A Florida statutory subsection limits damages when an owner loans his vehicle to another person whose negligent operation of the car leads to damages to a victim. In that case, the owner is liable only up to $100,000 per person and up to $300,000 per incident for bodily injury and $50,000 for property damage.
In a recent case, a father and son shared title to a vehicle. The son crashed into a woman and her three minor children. The accident killed one of the three children and injured all of them. The woman and her husband sued the son for negligence and also sued his father as being “vicariously liable” because he was a joint owner of the car.
The jury found that both the son and the woman were 50% negligent. The jury awarded the father of the three children medical and funeral expenses for the child that had been killed. It also awarded past and future pain and suffering to each member of the family, plus medical expenses to the two living children.
The trial court ordered the son and father to pay 50% of the verdict due to the mother’s comparative negligence. However, the court also ordered the son and father to pay an individual award to the father that exceeded the son’s percentage of fault.
The father appealed, raising two issues: (1) that the trial court erred by not enforcing a statutory cap on damage awards in entrustment cases and (2) that he shouldn’t be required to pay damages that exceeded his son’s percentage of fault.
On appeal, the father did not contest that his son was negligent in driving the car. But, in his view, he was entitled to a limitation on the damages as provided by the statutory cap in the case of a “loaned” vehicle. In the father’s view, he should have only been liable $100,000 for the death of one of the minors and 200,000 for the injuries to the other minors, minus previously paid sums.
The appellate court noted that the son and father were co-owners — both had equal right to use the car. The father believed the term “loans” in the statute was ambiguous, but the appellate court disagreed, explaining that a loan is only possible when an object is temporarily given to someone who has no legal right to the object.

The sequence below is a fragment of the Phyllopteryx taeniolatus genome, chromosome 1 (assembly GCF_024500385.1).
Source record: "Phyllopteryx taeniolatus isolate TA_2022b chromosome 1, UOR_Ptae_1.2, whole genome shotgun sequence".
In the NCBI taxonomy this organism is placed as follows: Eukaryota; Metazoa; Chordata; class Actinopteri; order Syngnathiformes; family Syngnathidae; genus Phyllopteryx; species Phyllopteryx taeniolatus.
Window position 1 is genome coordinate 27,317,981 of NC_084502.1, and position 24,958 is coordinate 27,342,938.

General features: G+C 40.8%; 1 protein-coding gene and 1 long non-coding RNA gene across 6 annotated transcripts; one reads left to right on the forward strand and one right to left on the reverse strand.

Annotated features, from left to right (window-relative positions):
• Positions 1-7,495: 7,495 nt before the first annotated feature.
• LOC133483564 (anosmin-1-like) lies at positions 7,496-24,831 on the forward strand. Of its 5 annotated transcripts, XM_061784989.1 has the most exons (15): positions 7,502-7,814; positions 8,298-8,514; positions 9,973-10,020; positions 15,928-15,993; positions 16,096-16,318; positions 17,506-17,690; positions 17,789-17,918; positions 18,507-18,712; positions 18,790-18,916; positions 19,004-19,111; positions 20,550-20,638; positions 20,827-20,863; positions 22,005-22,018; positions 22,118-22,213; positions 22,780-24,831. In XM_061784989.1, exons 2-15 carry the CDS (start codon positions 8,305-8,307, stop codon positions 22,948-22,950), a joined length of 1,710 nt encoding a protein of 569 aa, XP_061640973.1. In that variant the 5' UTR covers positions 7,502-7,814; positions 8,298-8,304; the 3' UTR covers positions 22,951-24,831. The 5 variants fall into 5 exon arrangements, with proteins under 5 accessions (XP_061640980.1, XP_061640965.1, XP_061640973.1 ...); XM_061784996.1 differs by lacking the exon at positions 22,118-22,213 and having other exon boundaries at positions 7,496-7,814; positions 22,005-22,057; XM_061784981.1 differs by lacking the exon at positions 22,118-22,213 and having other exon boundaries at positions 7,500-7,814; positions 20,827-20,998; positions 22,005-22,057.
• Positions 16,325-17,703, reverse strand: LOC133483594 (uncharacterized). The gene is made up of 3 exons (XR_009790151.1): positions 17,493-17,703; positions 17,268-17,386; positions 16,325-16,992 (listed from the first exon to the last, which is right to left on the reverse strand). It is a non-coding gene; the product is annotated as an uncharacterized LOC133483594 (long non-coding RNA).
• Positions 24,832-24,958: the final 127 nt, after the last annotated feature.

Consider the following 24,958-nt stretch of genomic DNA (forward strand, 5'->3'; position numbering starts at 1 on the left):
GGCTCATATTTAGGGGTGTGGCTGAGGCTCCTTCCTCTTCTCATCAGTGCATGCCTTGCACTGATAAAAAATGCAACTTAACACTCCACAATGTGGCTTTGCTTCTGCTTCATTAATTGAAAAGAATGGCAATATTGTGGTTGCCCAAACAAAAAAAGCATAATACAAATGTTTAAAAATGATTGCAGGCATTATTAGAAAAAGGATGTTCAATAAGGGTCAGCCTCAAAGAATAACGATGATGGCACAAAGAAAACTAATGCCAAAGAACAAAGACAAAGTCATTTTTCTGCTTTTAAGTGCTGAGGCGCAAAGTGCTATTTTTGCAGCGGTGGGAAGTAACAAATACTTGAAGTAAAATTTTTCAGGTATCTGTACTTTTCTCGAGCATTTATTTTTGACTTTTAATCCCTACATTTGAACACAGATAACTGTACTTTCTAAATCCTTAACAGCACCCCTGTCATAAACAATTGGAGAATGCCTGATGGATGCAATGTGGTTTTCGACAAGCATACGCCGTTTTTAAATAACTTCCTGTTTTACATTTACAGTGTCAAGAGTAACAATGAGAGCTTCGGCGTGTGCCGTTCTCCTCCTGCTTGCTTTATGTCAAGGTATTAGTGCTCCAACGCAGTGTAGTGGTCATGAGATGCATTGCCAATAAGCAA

The father also argued that the statute was to be liberally construed. The appellate court disagreed with this as well. It explained that though “loans” was not defined in the statute, there was also no clear intent by the legislature to give it a meaning other than its plain dictionary definition. Accordingly, it concluded that the trial court did not err in denying him the statutory cap reserved for situations in which an owner loans a non-owner his or her car.
With respect to the father’s argument that he shouldn’t have to pay more than 50% of the other father’s recovery, the court noted that the son had unsuccessfully tried to amend his answer at the start of the lawsuit to include a counterclaim for contribution against the mother who had been driving. The jury had awarded the plaintiff father $1 million to be paid by the other father.
The appellate court found that this attempt put the plaintiffs on notice that the defendants, including the father, would try to seek contribution from the mother if the jury found her at fault. The father argued that the mother should have to contribute $500,000 of the $1 million award.
The appellate court agreed that the mother should have to contribute to the award and that the lower court had erred in failing to permit the father to seek contribution from her.
If you are injured or a loved one is wrongfully killed because of somebody else’s negligence, call the experienced personal injury attorneys at Friedman, Rodman & Frank toll-free for a free consultation at (877) 448-8585.
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